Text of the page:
Mucoid enteritis is a disease of young rabbits, just beyond weaning age (7-14 weeks). Mortality is common. One of the biggest killers of rabbits, pasteurellosis is the disease of overcrowded rabbitries and is rarely seen in house rabbits. It is a very contagious disease affecting rabbits of all ages. Good sanitation practices and high quality diet will help to protect your rabbits from these life-threatening diseases.
Mucoid enteritis affects rabbits of 7-14 weeks of age. Pasteurellosis is a very contagious disease affecting rabbits of all ages. The exact cause of mucoid enteritis is unknown, but it is similar to that of weaning enteritis. Recent works suggest that a dysautonomia (abnormal functioning of the autonomic nervous system, equivalent to "grass sickness" in horses) may be responsible for this disease. It is caused by changes of cecal pH that are associated with disruption of the normal cecal flora (portion of large intestine). In up to 60% of cases there may be an accompanying pneumonia. Death is primarily due to dehydration. In older rabbits an enteritis associated with mucus production is more likely to be part of the "enteritis complex" rather than classic "mucoid" enteritis and mortality is lower. Mucoid enteritis is rarely seen in rabbitries that feed a high fiber diet and avoid excess of grains, proteins and fats.
Clinical signs include loss of appetite, lethargy, weight loss, diarrhea, excessive thirst, possible gritting and grinding of teeth, rough coat, bloat (sloshing belly), constipation and passing of jelly-like mucoid material from the bowels. Great pain is exhibited through sitting humped up, sometimes over the water crock and grinding of teeth. Temperature is lower than normal.
Treatment includes fluid replacement either by injection under skin or orally with an electrolyte solution such as Lectade. Withholding solid food for 24 hours is usually recommended, then feeding stemmy alfalfa hay or similar roughage instead of pellets. Vegetable baby food can be given by syringe or orally. Drugs such as Metoclopramide and Cisapride are sometimes given.
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Prevention of mucoid enteritis is achieved by providing a high-fiber diet and a gradual introduction to the pelleted ration at weaning. A probiotic such as Avipro can be dissolved in the drinking water at this vulnerable time.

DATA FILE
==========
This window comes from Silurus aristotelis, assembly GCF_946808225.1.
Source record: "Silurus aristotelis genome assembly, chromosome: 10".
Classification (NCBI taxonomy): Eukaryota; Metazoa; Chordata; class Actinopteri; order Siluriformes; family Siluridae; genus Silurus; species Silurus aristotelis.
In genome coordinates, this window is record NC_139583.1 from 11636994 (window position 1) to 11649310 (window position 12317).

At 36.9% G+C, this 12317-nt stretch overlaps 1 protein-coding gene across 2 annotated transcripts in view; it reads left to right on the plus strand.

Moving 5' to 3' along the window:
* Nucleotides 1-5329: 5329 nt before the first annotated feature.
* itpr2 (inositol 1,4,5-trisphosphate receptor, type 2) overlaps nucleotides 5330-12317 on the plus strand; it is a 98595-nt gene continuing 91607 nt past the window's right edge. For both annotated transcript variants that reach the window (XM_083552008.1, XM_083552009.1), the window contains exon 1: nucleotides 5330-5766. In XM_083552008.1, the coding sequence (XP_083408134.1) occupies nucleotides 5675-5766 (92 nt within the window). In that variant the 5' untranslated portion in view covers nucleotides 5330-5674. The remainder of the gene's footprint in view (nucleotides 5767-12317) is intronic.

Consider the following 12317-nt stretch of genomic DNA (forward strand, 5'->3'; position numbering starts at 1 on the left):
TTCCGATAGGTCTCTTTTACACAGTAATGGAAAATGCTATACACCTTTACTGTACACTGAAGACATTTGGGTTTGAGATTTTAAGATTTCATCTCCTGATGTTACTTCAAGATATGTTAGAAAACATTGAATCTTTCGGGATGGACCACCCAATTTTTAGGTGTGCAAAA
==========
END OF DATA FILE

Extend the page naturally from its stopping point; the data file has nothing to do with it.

Common signs include white or yellow nasal discharge, sneezing, and matting inside front legs. It is caused by the Pasteurella multocida bacterium, which is normally in balance within the body of a healthy rabbit. When the balance is upset through extreme stress, poor management or excessive exposure to the disease, the bacteria run rampant throughout the body. The disease sometimes results in pneumonia.
Pasteurellosis can manifest itself in many ways, such as metritis (infection of the uterus), orchitis (infection of the testicles), mastitis (infection of the mammary glands), conjunctivitis (infection of the eye), sinusitis or snuffles (infection of the sinuses), inner ear infection causing "head tilt", tooth root abscesses and skin abscesses.
There is no such thing as common cold in rabbits. Pasteurellosis is a very contagious bacterial disease, and very few rabbits are cured. It grows like a cancer and is resistant to most antibiotics. Antibiotics are frequently needed to stabilize infected rabbits for as long as 6 months or even 1 year. Usually medications will curb the disease temporarily, but signs will reappear under stressful conditions such as transport or extreme weather changes. Supportive treatment includes fluids, vitamin C and constant environmental temperature of about 60°F.
New stock coming into the rabbitry or rabbits coming back from shows should be placed in a quarantine section downwind and away from the rabbitry for 35 days. With regard of the disease, there are some animals that have the clinical signs, and some that are carriers without any signs. Good diet is very important: quality hay and fresh greens will protect against infection by improving the rabbit's immune system.
By screening rabbits with enterocolitis or enteritis complex and asymptomatic rabbits, a novel astrovirus was identified. Similar viruses were identified from several mammalian and avian species including bats and aquatic mammals. AstV infection is associated with gastroenteritis in most animal species and humans. AstVs are regarded as the second or third most common cause of viral diarrhea in children. Avian AstVs have also been associated with extraintestinal diseases, such as nephritis in chickens and hepatitis in ducks. Even more notably, recently AstVs have been detected in the nervous tissues of minks with shaking disease and in the central nervous system of a child with encephalitis.
- Astroviruses in Rabbits